Both forward and reverse complementary oligonucleotide strands were purchased from Integrated DNA Technologies (Coralville, IA, USA). Both strands were dissolved in LCMS-grade water, mixed in an equimolar ratio, and heated up to 95 °C for 1 min. The mixture was left to cool down at room temperature to form a13 bp DNA duplex.
FOXO4 was diluted to the final concentration of 10 µM in 50 mM AMBIC buffer, pH 7.8, and an equimolar 10 µM mixture of FOXO 4 and oligonucleotide duplex was prepared in the same buffer as well.

3.3. Ambient Ion-Landing Immobilization

All three serine proteases were immobilized by the ambient ion-landing technique using an in-house built electrospray device [13], as shown in Figure 4. The protease solution was delivered to the ion emitter through a 40 μm inner diameter fused silica capillary (Polymicro Technologies, Phoenix, AZ, USA) by the syringe linear pump (flow rate 1 µL·min−1). A positive +1.5 kV voltage was applied to the metal syringe port. Preheated (45 °C) nitrogen gas was used to further improve nebulization and desolvation of ions. The positively charged aerosol was dried in a grounded 10 cm long desolvation tube, which was externally heated up to 60 °C. Dried ions were landed to the negatively charged (−1.5 kV) ITO (indium tin oxide) glass slide support (Bruker Corporation, Billerica, MA, USA). The uniform spot size and geometry were achieved by application of sticky mask with engraved 2 mm circular spots. All proteases were landed for 3 min per spot.

3.4. In Situ Limited Proteolysis Workflow

All functionalized surfaces were immersed in deionized water and washed for 5 min on an oscillating stirrer. The surfaces were dried in a vacuum desiccator under weak (–0.08 MPa) vacuum. One microliter of 10 µM protein solution was directly applied on the proteolytic spot. An incubation was carried out in a 15 cm3 humidity chamber to minimize evaporation; the incubation was carried out at room temperature with endpoints at time range 2 min to 2 h. The enzymatic reaction was quenched by addition of 1 µL of 2% TFA (trifluoroacetic acid, Sigma-Aldrich, St. Louis, MO, USA). The whole ITO glass slide was placed in the vacuum desiccator after the quench. One microliter of HCCA matrix solution was deposited onto each dried sample spot and allowed to crystalize spontaneously on the bench. The matrix solution was prepared by mixing a saturated HCCA (α-Cyano-4-hydroxycinnamicacid, Sigma-Aldrich, St. Louis, MO, USA) solution in methanol, acetonitrile, and 0.1% TFA water solution in the ratio 1:1:1. The scheme of the workflow is summarized in Figure 5.

3.5. Control Spots

Two spots of the total 16 were used as controls of digestion performance. The positive control spots were allowed to digest substrate for 2 h. Another two spots, each in a separate row, were dedicated for protease auto proteolysis control and directly overlaid by HCCA matrix solution. Protein homogeneity was tested by applying a protein sample on the chips not carrying immobilized protease and overlaid with HCCA matrix solution. The quenching efficacy was also tested on the myoglobin model system. A 1:1 ratio mixture of quench solution and protein sample was prepared on the spots and allowed to dry after 30 min of incubation at room temperature.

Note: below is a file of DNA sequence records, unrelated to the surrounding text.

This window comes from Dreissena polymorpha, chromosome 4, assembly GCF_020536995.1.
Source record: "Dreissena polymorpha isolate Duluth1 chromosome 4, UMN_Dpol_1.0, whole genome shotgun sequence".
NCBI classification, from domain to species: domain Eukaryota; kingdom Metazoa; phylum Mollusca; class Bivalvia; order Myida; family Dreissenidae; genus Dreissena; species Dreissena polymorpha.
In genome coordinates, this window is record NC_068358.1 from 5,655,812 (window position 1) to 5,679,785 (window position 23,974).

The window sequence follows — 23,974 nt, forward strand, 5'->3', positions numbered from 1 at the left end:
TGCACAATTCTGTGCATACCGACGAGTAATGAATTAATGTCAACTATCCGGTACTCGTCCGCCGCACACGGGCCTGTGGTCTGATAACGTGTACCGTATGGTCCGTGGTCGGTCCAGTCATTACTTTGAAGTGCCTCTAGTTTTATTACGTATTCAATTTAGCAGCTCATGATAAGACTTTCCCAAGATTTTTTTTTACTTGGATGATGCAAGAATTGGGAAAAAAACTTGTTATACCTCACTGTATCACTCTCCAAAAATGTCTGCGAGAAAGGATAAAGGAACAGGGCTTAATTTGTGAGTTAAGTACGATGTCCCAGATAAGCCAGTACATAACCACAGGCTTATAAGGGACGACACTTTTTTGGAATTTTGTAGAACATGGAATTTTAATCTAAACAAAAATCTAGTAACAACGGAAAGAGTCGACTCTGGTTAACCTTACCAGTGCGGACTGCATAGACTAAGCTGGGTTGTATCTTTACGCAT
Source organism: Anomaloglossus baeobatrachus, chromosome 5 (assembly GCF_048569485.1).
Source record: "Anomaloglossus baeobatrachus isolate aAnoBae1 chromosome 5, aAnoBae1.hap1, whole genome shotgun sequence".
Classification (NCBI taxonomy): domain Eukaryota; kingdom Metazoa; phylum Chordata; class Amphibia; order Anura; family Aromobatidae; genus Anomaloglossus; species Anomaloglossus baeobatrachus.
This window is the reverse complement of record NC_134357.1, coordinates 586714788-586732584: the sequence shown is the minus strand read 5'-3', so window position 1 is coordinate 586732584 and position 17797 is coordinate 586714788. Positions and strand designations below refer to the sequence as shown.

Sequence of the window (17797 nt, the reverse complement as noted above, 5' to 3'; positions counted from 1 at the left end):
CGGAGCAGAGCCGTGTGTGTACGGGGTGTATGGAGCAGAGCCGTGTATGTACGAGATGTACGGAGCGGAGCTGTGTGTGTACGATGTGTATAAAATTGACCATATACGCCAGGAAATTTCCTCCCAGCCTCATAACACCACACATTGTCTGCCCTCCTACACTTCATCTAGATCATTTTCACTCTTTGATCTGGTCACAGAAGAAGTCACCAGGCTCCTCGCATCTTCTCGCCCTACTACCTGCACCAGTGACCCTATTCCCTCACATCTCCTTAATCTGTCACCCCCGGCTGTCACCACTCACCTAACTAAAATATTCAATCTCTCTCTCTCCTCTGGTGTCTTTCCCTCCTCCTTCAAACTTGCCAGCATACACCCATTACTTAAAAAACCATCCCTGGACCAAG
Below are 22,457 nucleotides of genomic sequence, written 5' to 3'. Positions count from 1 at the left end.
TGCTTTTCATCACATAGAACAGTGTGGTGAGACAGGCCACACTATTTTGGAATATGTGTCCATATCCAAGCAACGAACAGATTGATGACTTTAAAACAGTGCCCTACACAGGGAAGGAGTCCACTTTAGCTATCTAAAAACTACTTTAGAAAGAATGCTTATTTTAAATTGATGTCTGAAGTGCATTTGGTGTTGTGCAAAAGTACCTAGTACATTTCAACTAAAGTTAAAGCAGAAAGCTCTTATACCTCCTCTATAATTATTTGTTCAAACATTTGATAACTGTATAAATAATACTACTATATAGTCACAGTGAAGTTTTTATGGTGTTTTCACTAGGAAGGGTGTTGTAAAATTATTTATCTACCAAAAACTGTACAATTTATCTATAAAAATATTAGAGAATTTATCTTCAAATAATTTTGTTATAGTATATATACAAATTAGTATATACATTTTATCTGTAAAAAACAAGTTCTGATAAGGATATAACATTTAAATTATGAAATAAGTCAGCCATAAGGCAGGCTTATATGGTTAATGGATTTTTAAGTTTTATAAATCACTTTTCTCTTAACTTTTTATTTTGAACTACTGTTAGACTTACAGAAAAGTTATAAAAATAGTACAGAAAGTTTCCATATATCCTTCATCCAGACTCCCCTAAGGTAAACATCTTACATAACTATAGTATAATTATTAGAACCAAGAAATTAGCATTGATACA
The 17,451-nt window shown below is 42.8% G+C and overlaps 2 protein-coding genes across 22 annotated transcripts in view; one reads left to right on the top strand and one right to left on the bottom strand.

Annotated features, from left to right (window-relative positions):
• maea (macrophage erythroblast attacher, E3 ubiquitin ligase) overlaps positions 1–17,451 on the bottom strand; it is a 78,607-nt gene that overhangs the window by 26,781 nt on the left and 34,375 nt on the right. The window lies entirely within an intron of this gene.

3.6. Mass Spectrometry

High-resolution mass spectra were acquired using Fourier-transform ion cyclotron resonance (FT-ICR) mass spectrometer 15TsolariX XR FTICR equipped with dual ESI/MALDI ion source (Bruker Corporation, Billerica, MA, USA). Mass spectra were acquired in a positive ion mode with 2M data points at m/z 250 using a SmartBeam II laser MALDI source (100 laser shots accumulation, 12 averaged scans per acquired spectrum using random walk feature during acquisition). The data were acquired in the 250 to 5000 m/z range. Spectra were externally calibrated using a Peptide Calibration Standard II mixture (Bruker Corporation, Billerica, MA, USA) and subsequently, single peak correction was applied during an acquisition (m/z 922 Da). The ESI tuning mix (Sigma-Aldrich, St. Louis, MO, USA) was continuously evaporating from the ESI ion source orifice during the MALDI acquisition.

3.7. Data Interpretation

Processing of raw data was performed using Data Analysis 4.4 (Bruker Corporation, Billerica, MA, USA). The Mascot Generic Format files (MGF), containing peak m/z, intensity, and charge information, were exported from all spectra using the build-in SNAP 2.0 algorithm. The MGF files serve as an input for protein sequence-based peak assignment performed by the LinX software (Version, Company, City, State Abbr., Country, Year) [33] developed in-house for fast high-resolution MS data processing. LinX software assignment criteria were set as follows: Protease cleavage rules were set according to the used immobilized protease. C-terminal side of Lys, Arg, and Tyr if Pro was not a subsequent amino acid was considered for the trypsin, C-terminal side of Phe, Leu, Met, Tyr, and Trp if Pro was not a following amino acid was considered for α-chymotrypsin, and nonspecific cleavage was set for subtilisin A. No potential post-translational modifications were added to the assignment calculation. The maximal acceptable error between theoretical and experimental mass was set to 2 ppm. Unassigned masses were automatically omitted from the list using the filtering module and the list was saved as an output file for the Python script processing. This process was applied for all acquired spectra including control spots. The Python script itself, as well as example analysis files, are available in Supplementary Materials.